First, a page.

My main points are as follows: Russian society is diverse, and attitudes towards the war are complex and hardly revanchist or neo-imperialist. Furthermore, incredulity in the West about an “absence” of resistance to the war in Russia demonstrates our own ignorance about the nature of the authoritarian state. Finally, we should resist the urge to ascribe collective guilt and imposing collective punishment — we should avoid vulgar sociological conclusions about “low-information”, uneducated supporters of Putin’s actions within Russia.

Without a left alternative, resistance channels behind the far right

 

 

By Tamás Krausz and Attila Antal

February 17, 2022 — Links International Journal of Socialist Renewal reposted from transform! europe — Tamás Krausz, founding editor of the periodical Eszmélet (Consciousness), a Hungarian journal for social critique and culture, talks to Attila Antal, editor-in-chief of Eszmélet.

Attila Antal:  As we speak, there is a prolonged tension in European geopolitics, with the United States and the European Union and Russia in a major stand-off over Ukraine. How do you see the position the left should take in this situation?

Tamás Krausz: I think that the anti-capitalist left, no matter in which country, must start from the interests of the people in geopolitical matters, from the need to put a stop to the economic and territorial re-division of the world, because that means war, and we want peace. So, the fundamental question is not which great power you are on the side of.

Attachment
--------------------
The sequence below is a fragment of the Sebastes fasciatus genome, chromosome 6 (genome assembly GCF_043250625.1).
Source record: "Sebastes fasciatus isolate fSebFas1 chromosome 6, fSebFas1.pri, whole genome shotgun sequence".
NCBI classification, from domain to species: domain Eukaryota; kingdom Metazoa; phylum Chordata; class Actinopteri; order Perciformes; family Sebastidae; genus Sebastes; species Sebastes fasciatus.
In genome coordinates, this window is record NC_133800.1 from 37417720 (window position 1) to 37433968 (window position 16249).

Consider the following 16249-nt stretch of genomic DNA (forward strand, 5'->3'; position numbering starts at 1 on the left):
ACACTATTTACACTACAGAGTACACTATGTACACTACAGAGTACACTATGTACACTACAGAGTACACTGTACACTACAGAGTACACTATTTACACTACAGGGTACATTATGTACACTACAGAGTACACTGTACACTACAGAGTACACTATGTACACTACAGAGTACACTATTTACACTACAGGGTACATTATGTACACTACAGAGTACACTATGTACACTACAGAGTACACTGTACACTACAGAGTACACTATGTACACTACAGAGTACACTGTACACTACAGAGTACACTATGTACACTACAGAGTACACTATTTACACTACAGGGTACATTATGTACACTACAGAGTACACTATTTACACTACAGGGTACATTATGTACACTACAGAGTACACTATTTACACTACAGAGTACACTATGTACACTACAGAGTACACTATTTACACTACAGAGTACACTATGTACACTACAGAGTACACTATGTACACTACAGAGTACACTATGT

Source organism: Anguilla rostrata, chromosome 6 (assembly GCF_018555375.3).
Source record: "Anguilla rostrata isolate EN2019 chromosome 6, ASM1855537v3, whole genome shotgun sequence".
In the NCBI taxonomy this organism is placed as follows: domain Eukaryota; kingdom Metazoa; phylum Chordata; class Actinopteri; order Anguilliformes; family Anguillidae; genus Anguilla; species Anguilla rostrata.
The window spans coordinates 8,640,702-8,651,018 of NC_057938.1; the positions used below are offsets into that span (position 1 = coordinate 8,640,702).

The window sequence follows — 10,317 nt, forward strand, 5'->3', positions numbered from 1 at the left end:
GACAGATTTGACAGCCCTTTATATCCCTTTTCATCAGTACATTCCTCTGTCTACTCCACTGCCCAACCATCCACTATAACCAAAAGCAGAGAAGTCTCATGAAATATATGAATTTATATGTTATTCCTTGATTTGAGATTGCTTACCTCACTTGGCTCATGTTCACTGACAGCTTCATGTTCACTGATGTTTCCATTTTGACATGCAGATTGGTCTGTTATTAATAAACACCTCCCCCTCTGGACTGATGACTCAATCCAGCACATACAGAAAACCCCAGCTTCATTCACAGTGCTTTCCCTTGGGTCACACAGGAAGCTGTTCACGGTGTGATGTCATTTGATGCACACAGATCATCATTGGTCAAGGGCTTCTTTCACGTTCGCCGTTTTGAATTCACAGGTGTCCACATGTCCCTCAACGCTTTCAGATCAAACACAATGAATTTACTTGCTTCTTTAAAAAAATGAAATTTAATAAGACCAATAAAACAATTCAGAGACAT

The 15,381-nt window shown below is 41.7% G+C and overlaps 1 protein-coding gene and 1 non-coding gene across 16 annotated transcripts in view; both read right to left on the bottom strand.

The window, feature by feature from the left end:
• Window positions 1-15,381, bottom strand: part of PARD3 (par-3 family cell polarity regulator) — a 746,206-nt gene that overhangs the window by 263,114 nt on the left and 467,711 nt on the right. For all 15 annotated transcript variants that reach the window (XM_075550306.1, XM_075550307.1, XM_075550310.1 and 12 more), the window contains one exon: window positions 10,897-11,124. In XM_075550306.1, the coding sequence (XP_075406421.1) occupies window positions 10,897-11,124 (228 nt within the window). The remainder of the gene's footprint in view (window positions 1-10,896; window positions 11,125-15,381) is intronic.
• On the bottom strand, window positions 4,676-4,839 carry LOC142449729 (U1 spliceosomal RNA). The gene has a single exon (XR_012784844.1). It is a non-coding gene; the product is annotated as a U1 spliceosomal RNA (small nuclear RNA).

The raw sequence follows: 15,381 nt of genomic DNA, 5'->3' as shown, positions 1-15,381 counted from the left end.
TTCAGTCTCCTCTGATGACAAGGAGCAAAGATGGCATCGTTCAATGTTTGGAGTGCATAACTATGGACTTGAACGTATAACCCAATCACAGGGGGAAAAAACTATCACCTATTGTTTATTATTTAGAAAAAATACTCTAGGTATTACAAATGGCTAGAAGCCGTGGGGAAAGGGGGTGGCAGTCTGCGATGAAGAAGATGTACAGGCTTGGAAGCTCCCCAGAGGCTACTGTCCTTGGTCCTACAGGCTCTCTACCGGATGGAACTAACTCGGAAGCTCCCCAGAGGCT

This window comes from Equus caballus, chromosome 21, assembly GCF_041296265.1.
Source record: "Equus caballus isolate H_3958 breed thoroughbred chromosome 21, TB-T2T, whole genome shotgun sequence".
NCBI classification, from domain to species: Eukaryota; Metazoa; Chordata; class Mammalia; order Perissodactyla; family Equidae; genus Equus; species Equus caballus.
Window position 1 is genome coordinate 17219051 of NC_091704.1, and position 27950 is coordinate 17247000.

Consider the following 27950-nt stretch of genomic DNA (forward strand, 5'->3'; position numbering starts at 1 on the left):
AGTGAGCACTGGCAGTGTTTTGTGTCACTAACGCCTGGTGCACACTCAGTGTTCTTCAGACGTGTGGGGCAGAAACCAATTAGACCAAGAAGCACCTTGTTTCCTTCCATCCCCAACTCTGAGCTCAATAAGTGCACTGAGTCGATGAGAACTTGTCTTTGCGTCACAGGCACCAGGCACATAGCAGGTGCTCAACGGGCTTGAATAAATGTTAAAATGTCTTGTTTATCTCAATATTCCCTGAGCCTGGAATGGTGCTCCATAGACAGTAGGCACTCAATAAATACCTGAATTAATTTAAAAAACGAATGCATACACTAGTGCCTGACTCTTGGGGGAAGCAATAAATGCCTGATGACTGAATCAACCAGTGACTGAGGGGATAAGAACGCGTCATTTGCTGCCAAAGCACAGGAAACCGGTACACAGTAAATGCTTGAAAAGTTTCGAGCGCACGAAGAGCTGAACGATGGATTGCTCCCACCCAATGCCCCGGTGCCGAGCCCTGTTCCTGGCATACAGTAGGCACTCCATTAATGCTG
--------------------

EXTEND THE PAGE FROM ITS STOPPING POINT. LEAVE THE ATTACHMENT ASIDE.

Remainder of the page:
Ukraine and the left

 

 

By Dave Kellaway

March 7, 2022 — Links International Journal of Socialist Renewal reposted from Anti-Capitalist Resistance — Big political events always trigger intense debates on the socialist left. Sometimes it seems the heat is in inverse proportion to how close to home the events are. Wars or struggles happening in unfamiliar national contexts can produce a lot of confusion since we know less about their politics and culture. In the past we have even seen major splits and developments on the left as a result of international events – just think of Hungary 1956, the Cuban revolution in 1958 or the 1968 events in Europe, Vietnam and Czechoslovakia.

At times over the last few weeks you can get the impression that different currents on the left have widely different appreciations of what is going on. Heated discussion in person or online is taking place about the causes of the war and what to do now. I have been called a war monger because I am in solidarity with the Ukrainian resistance and for their right to arm themselves. 

Bulgaria: Between pro-war consensus and the need for an anti-war movement

 

 

By Stanislav Dodov

March 9, 2022 — Links International Journal of Socialist Renewal reposted from LeftEast — As the reactions to Russia’s invasion of Ukraine have shown, Bulgaria is not ready for a new anti-war movement, despite the urgency of the task. The majority of people with some access to the public space act as if the year were not 2022, but the Soviet Union had just collapsed yesterday, as if we hadn’t lived through a single crisis, hadn’t learned a single bitter lesson, and the Cold War rhetoric couldn’t be shaken.